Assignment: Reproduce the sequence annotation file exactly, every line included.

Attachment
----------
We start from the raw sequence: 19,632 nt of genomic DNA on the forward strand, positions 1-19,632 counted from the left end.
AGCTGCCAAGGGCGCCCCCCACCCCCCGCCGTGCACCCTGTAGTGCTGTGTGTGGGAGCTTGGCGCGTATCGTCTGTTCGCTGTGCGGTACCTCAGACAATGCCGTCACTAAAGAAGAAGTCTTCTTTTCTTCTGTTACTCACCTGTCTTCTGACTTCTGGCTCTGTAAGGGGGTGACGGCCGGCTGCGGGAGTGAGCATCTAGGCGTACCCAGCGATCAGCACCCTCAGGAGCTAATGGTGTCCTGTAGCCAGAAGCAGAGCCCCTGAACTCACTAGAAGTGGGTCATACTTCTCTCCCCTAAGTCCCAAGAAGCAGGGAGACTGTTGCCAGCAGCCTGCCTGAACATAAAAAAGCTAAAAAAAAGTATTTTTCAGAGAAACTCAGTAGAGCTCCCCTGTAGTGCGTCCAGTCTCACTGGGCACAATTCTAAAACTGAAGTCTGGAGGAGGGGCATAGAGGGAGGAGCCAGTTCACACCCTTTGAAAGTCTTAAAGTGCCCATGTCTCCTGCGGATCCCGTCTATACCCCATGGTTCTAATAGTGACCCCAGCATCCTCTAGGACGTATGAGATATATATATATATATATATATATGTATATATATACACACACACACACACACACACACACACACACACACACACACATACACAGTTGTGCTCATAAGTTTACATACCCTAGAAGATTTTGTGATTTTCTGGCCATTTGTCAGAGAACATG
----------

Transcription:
We start from the raw sequence: 19,632 nt of genomic DNA on the forward strand, positions 1-19,632 counted from the left end.
AGCTGCCAAGGGCGCCCCCCACCCCCCGCCGTGCACCCTGTAGTGCTGTGTGTGGGAGCTTGGCGCGTATCGTCTGTTCGCTGTGCGGTACCTCAGACAATGCCGTCACTAAAGAAGAAGTCTTCTTTTCTTCTGTTACTCACCTGTCTTCTGACTTCTGGCTCTGTAAGGGGGTGACGGCCGGCTGCGGGAGTGAGCATCTAGGCGTACCCAGCGATCAGCACCCTCAGGAGCTAATGGTGTCCTGTAGCCAGAAGCAGAGCCCCTGAACTCACTAGAAGTGGGTCATACTTCTCTCCCCTAAGTCCCAAGAAGCAGGGAGACTGTTGCCAGCAGCCTGCCTGAACATAAAAAAGCTAAAAAAAAGTATTTTTCAGAGAAACTCAGTAGAGCTCCCCTGTAGTGCGTCCAGTCTCACTGGGCACAATTCTAAAACTGAAGTCTGGAGGAGGGGCATAGAGGGAGGAGCCAGTTCACACCCTTTGAAAGTCTTAAAGTGCCCATGTCTCCTGCGGATCCCGTCTATACCCCATGGTTCTAATAGTGACCCCAGCATCCTCTAGGACGTATGAGATATATATATATATATATATATATGTATATATATACACACACACACACACACACACACACACACACACACACACACATACACAGTTGTGCTCATAAGTTTACATACCCTAGAAGATTTTGTGATTTTCTGGCCATTTGTCAGAGAACATG